Have you ever used a Polaroid camera? The portable device allows you to snap a photo, which is then printed straight out of the camera itself in seconds. This is all thanks to the work of Edwin Herbert Land. Land was born in Bridgeport, Connecticut on May 7, 1909 and attended the Norwich Free Academy, graduating in 1927. Following high school, he attended Harvard University where he conceived and produced the first modern filters to polarize light, patented in 1929. But it was through his Polaroid Corporation (founded in 1937) that Land was immortalized, for his invention and marketing of instant photography.  

It was 1943 when his three-year-old daughter had asked him why she couldn't see a photo he had taken of her right away. Inspired, Land ended up creating a system of one-step photography: A camera that instantly printed photographs the moment they were captured. 

In 1947, Land demonstrated the instant camera at the Optical Society of America’s winter meeting. Land used the principle of diffusion transfer to reproduce the image recorded by the camera's lens directly onto a photosensitive surface. The Polaroid Land Camera Model 95 (Patent #2,543,181) was first offered for sale on November 26, 1948. Following this success, Land continued to improve his invention, eventually creating his color film, "Polacolor” in 1963. 

His revolutionary "SX-70" camera, introduced in 1972 replaced the wet, peel-apart development process with dry films that developed in light. It was the first device to use an instant film pack combined with a built-in battery. Land even created an instant color movie-making system, "Polavision," in 1978, but this never enjoyed the commercial success of his still-photography cameras.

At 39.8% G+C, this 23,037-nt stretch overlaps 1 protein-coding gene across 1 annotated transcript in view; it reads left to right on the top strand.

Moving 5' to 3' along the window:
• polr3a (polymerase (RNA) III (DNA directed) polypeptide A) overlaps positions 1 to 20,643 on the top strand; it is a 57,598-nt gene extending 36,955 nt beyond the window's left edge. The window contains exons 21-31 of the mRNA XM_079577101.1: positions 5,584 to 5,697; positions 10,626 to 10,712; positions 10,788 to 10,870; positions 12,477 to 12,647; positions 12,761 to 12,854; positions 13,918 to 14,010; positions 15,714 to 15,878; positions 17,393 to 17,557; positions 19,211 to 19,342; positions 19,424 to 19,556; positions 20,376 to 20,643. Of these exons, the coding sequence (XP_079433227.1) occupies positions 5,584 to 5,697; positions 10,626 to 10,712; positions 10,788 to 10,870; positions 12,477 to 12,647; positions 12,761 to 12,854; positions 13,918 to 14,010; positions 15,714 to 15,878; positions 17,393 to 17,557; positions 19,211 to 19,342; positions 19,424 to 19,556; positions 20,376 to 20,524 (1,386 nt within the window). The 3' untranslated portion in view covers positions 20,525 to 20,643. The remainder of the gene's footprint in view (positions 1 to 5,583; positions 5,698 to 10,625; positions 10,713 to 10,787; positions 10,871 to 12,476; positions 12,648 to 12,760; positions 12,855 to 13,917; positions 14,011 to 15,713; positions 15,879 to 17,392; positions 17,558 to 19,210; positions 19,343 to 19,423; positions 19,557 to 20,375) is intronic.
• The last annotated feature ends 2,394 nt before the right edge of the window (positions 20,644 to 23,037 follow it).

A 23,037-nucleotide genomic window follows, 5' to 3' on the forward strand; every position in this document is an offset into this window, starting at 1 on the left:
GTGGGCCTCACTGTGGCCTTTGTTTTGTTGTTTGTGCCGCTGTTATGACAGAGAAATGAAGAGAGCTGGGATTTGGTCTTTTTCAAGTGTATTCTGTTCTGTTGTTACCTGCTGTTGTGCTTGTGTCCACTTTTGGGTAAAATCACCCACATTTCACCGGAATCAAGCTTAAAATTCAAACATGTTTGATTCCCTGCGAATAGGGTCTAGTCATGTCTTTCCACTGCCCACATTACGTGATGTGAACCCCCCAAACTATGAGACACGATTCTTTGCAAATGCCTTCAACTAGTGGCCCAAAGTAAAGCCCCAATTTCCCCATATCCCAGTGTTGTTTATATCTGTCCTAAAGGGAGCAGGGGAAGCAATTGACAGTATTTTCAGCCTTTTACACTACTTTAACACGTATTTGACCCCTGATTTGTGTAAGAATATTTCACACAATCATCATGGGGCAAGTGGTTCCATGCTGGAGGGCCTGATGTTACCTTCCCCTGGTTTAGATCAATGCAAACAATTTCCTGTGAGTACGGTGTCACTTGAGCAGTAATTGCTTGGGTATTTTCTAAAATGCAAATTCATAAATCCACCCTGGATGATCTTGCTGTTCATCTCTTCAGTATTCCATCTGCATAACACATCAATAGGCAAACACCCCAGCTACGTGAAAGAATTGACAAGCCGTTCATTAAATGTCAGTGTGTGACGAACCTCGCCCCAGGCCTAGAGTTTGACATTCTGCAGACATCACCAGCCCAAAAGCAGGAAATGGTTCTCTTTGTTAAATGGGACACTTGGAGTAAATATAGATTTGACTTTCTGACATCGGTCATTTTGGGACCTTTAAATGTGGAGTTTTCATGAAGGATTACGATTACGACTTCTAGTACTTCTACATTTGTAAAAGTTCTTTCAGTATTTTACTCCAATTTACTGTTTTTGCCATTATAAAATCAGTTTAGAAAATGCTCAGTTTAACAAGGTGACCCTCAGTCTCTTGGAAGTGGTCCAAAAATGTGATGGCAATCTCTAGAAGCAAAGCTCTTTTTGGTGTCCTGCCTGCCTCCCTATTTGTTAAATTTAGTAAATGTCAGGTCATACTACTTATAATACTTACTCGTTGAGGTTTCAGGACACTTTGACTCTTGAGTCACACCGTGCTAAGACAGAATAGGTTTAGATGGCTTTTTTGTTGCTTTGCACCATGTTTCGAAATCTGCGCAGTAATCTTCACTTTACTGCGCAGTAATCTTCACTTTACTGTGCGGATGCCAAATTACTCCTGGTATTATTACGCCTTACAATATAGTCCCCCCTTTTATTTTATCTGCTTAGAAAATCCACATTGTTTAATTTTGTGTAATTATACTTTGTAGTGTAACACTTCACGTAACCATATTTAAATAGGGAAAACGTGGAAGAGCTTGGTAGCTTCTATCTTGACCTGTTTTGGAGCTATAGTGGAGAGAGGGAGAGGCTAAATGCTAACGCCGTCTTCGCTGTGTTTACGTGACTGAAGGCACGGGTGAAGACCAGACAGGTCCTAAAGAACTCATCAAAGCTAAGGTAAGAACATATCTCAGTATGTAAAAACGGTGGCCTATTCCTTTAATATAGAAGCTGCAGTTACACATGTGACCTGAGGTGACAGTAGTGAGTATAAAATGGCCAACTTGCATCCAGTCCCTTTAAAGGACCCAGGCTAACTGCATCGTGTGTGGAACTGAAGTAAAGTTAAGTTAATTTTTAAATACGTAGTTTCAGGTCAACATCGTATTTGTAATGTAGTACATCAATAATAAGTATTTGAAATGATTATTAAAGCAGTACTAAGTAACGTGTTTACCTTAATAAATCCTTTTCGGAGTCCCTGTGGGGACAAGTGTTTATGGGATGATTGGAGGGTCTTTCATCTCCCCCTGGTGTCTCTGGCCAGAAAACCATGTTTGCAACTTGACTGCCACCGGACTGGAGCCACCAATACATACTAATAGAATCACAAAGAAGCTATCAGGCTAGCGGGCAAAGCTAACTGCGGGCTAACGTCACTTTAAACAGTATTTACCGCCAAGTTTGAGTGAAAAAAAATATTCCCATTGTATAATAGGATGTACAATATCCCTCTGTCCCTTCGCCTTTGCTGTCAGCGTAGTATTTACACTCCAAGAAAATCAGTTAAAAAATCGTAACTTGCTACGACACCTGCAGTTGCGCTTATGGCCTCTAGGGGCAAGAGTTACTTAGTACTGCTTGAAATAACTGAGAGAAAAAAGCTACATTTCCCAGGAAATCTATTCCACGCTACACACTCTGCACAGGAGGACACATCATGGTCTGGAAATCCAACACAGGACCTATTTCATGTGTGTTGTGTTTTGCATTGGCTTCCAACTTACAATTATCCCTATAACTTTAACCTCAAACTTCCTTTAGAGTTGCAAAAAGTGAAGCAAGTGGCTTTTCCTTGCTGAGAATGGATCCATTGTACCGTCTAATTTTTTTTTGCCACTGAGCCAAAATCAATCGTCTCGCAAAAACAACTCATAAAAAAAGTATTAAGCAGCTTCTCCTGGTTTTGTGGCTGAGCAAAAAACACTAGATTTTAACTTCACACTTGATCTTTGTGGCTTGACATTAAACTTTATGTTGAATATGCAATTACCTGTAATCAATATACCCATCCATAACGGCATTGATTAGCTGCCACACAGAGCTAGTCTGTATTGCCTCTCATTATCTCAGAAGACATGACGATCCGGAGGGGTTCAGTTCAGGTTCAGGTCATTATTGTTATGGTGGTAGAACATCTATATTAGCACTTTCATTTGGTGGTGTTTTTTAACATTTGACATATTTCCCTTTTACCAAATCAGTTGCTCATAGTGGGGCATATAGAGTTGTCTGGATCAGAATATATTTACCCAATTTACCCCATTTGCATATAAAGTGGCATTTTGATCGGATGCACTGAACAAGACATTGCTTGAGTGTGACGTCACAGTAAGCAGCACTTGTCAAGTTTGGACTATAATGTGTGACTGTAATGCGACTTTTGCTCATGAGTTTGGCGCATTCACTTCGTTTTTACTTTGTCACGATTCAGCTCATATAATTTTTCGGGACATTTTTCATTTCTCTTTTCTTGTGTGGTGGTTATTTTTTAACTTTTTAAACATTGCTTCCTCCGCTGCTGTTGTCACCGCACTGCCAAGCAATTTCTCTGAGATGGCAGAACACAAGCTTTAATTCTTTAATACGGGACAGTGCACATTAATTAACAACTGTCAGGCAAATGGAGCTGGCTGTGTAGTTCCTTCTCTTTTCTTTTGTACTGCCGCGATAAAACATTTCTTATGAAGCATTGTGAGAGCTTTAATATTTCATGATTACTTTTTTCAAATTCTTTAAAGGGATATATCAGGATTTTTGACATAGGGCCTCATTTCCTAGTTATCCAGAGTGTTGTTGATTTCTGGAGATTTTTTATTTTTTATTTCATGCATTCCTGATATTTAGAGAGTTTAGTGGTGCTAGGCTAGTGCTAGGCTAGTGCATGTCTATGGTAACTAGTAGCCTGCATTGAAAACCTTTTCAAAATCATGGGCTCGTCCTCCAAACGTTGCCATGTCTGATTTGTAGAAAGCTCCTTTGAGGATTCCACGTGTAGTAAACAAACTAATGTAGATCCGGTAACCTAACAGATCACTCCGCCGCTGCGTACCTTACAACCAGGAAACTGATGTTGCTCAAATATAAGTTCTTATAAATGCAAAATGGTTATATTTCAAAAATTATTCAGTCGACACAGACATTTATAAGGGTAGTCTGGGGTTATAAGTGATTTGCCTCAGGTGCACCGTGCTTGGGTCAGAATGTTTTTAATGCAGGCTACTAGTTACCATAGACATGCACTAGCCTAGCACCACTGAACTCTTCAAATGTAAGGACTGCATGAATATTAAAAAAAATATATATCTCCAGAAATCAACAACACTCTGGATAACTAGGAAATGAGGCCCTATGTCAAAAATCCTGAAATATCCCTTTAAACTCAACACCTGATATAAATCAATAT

Polaroid Camera
Polaroid Camera

Land spent his entire adult life experimenting and innovating in the field of optics, from producing recording systems used by the U.S. in World War II to proposing the "retinex" theory of human color perception. His “retinex” theory said that all visual levels of processing, from the retina in the eye to the visual cortex in the brain were necessary for human beings to process color. Over his lifetime he was issued over 500 U.S. patents and was awarded the Medal of Freedom in 1963—the highest honor granted to civilians in the U.S. 

Although he ended up dropping out of Harvard, Land received honorary degrees from Harvard, Yale and Columbia and was inducted into the National Inventors Hall of Fame in 1977. Three years later, he resigned as chairman of Polaroid and founded the Rowland Institute for Science at Harvard University (now the Rowland Institute at Harvard). In 1988, he received the National Medal of Technology. 

Land passed away on March 1, 1991. The following year, the Optical Society and the Society for Imaging Science and Technology established the Edwin H. Land Medal in recognition of his contributions to the field of optics.